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E-Books or Paper Books: Which Is Best For Kids?

E-Books or Paper Books: Which Is Best For Kids?
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Paper or plastic?

The familiar grocery store check-out lane question could as easily apply to buying books these days. Will it be the paper volume or the hi-tech iPad/Kindle/Nook/e-book reader?

While more and more adults (myself included) have been foregoing print books for e-ones, people still prefer to have their children read real, actual, paper-paged books. For children under the age of 8, sales of e-book titles have stayed at less than 5 percent of annual sales. In contrast, e-books account for more than 25 percent of sales in some categories of books for adults.

Parents gladly embrace a “digital double standard,” saying they’re all for downloading e-books onto their phones and e-readers while making sure their children have the experience of turning pages to learn letters, shapes, colors.

That is the case in the home of Ari Wallach, a tech-obsessed New York entrepreneur who helps companies update their technology. He himself reads on Kindle, iPad and iPhone, but the room of his twin girls is packed with only print books.

“I know I’m a Luddite on this, but there’s something very personal about a book and not one of one thousand files on an iPad, something that’s connected and emotional, something I grew up with and that I want them to grow up with,” he said.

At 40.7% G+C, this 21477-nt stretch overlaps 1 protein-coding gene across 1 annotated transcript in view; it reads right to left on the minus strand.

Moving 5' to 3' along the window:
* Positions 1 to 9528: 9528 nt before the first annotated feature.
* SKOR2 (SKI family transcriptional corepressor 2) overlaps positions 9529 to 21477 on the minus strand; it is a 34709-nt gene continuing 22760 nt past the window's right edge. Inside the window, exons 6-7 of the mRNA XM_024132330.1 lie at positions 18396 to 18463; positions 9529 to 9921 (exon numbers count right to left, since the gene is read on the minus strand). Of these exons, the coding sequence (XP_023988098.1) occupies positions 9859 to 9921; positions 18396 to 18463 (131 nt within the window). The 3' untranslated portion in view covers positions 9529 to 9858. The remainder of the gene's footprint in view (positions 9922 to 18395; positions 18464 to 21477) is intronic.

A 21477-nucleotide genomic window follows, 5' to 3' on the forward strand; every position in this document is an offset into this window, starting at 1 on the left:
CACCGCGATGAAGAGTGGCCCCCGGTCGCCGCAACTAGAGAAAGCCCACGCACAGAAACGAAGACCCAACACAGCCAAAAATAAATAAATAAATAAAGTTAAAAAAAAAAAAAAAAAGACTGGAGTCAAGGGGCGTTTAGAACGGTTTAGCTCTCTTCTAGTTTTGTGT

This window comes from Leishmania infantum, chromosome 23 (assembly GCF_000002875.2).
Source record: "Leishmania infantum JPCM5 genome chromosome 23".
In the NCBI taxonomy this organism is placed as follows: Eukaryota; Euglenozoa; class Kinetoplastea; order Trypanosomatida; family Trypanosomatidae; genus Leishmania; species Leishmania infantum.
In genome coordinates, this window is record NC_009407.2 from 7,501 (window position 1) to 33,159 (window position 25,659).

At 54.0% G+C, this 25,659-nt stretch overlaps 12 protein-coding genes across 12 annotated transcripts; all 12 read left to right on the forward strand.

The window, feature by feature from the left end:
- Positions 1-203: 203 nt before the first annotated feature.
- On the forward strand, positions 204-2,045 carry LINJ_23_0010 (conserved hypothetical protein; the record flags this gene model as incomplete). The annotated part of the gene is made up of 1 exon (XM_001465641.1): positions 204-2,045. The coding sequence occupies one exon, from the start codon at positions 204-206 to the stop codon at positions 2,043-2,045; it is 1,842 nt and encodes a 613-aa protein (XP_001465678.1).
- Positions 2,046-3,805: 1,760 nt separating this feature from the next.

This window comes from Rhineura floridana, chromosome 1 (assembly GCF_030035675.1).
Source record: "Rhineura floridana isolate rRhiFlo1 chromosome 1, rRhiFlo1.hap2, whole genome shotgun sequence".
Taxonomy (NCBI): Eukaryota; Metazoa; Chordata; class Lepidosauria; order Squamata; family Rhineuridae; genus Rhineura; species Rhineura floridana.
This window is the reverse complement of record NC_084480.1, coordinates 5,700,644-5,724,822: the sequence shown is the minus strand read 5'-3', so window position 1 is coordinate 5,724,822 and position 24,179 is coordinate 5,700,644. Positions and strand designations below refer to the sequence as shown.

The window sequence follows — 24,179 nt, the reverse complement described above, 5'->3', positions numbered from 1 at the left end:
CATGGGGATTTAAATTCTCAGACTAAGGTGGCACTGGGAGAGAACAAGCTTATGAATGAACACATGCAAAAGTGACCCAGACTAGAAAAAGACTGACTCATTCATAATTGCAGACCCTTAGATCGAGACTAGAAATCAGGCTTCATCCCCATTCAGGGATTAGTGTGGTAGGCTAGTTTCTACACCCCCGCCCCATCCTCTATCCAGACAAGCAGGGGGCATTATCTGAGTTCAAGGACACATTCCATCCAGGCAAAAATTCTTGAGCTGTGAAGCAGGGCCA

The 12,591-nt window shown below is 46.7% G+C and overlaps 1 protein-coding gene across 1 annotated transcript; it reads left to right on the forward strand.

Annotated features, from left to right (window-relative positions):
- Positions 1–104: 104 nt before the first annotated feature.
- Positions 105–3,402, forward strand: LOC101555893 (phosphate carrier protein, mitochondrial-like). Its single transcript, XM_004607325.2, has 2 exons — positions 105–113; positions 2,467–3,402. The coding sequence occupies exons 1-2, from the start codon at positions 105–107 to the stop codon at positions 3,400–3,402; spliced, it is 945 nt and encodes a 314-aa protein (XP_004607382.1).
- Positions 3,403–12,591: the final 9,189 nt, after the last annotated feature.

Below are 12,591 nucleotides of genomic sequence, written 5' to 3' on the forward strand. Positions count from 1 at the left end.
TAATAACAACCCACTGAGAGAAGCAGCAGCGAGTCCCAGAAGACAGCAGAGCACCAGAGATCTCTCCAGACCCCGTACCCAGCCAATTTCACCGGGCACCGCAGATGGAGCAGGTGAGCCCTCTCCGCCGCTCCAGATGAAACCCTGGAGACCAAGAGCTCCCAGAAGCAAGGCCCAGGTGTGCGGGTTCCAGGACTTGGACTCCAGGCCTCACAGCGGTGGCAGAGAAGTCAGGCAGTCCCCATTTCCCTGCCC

“I recognize that when they are my age, it’ll be difficult to find a ‘dead-tree book,’ ” he added. “That being said, I feel that learning with books is as important a rite of passage as learning to eat with utensils and being potty-trained.”

Brightly-hued picture e-books equipped with sounds and music and animations can be downloaded onto iPads and their ilk, but these also hold distractions like games and apps for doodling, drawing with stars, making music and more. Indeed, Junko Yokota, a professor and director of the Center for Teaching Through Children’s Books at National Louis University in Chicago, thinks that something gets lost in the “translation” of a picture book to a digital format:

…the shape and size of the book are often part of the reading experience. Wider pages might be used to convey broad landscapes, or a taller format might be chosen for stories about skyscrapers.

Size and shape “become part of the emotional experience, the intellectual experience. There’s a lot you can’t standardize and stick into an electronic format,” said Ms. Yokota, who has lectured on how to decide when a child’s book is best suited for digital or print format.

After all, generations of children have paged through the pages of books while it’s only children born quite recently who have been reading — using — e-books.

No one can deny the marvels of the bells and whistles offered by e-books. It’s a fine thing to be able to have dozens of titles — a mini library — downloaded on your iPad; far easier, and lighter, to carry around one e-book reader than several books.